A Bulgarian hacker admitted on Monday his involvement in a $6 million tax fraud scheme using personally identifiable information stolen from the networks of several accounting firms.
Vanyo Minkov, 32, pleaded guilty in the US District Court of New Jersey to one count of conspiring to file false and fraudulent tax returns.
According to the FBI and the US Attorney for New Jersey, Minkov and others broke into the networks of at least four (unnamed) accounting firms and stole the 2011 tax forms of 1000 of the firms’ clients.
The hackers then used the stolen information to file fraudulent returns with the US Internal Revenue Service (IRS) for the 2012 tax year, or sold the information to others for the same purpose.
Minkov was extradited from Bulgaria to the US back in September 2013, after he was indicted by the FBI on charges that he orchestrated two international conspiracies involving computer crime and fraud.
In addition to the tax fraud scheme, Minkov allegedly obtained and sold payment card information from 100,000 accounts between July 2011 and April 2013, with total damages from the scheme estimated at $50 million.
The conspiracy to commit tax fraud charge that Minkov pleaded guilty to carries a maximum fine of 10 years in prison and fines up to $250,000 or twice the gross gain from the offense.
However, the original indictment charged Minkov with four counts of crimes carrying a maximum penalty of up to 30 years in prison.
It’s not clear if the US Attorney intends to press ahead with the other charges against Minkov in the credit card fraud scheme.
In one sense, the tax fraud scheme was worse than the payment card fraud offense – your bank or credit card company can freeze your accounts and cancel your cards.
But tax forms contain personally identifiable information (PII) like income, address, and Social Security number, that could be used by crooks to commit fraud in multiple ways – such as opening new credit card accounts.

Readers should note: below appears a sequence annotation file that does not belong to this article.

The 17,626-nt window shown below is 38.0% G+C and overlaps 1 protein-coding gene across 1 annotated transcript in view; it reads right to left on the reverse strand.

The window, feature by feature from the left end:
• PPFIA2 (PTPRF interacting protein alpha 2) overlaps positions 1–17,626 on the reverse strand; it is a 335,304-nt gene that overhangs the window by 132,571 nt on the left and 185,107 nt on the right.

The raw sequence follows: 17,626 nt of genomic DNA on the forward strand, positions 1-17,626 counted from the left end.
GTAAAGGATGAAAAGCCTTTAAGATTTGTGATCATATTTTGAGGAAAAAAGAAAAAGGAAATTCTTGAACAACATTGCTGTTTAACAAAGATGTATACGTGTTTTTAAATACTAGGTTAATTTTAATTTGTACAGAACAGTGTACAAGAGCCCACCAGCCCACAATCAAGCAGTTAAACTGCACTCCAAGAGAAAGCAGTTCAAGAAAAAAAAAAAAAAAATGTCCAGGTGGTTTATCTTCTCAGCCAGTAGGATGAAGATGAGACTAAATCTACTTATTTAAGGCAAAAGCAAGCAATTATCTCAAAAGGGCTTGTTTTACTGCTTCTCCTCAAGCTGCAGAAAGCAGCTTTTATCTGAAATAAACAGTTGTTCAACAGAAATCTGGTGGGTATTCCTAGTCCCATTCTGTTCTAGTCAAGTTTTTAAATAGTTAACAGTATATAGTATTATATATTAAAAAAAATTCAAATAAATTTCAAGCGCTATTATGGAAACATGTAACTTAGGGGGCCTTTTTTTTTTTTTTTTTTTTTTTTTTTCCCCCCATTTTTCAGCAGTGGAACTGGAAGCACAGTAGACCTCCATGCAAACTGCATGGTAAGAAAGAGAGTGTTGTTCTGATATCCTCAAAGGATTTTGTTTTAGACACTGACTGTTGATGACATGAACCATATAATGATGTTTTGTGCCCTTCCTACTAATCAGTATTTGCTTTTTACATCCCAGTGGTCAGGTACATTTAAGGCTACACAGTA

The sensitive nature of PII held by the IRS, and the potential for tax fraud at a minimum, means the IRS has a duty to protect taxpayer information from hackers and fraudsters.
The IRS tax filing system is highly susceptible to fraud, as we discovered in May 2015, when hackers used stolen PII to log in to the IRS’s online filing system to download historical tax filings for 100,000 victims.
Because the filing system, known as “Get Transcript,” allows users to log in with a weak form of verification based on their PII, the hackers were able to bypass the website’s security easily with stolen information.
As Naked Security writer Paul Ducklin noted, the IRS has a stronger form of authentication that requires an “Identity Protection PIN” (IP PIN).
The IP PIN, a six-digit number sent to taxpayers through the postal service, is a form of two-factor authentication (2FA) which makes it much harder for hackers to access taxpayer accounts.
However, the IRS hasn’t made the IP PIN system available to all taxpayers.
In a poll we conducted after the IRS compromise, 96% of respondents said “yes” to our question of whether the IRS should make IP PIN available throughout the US to any taxpayer who requests it.
Let’s hope the IRS has learned a solid lesson and gets going on implementing better anti-fraud measures before next tax season.
If you’d like to know more about IRS scams, you can listen to our podcast on the issue using the audio player below.
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Image of computer fraud courtesy of Shutterstock.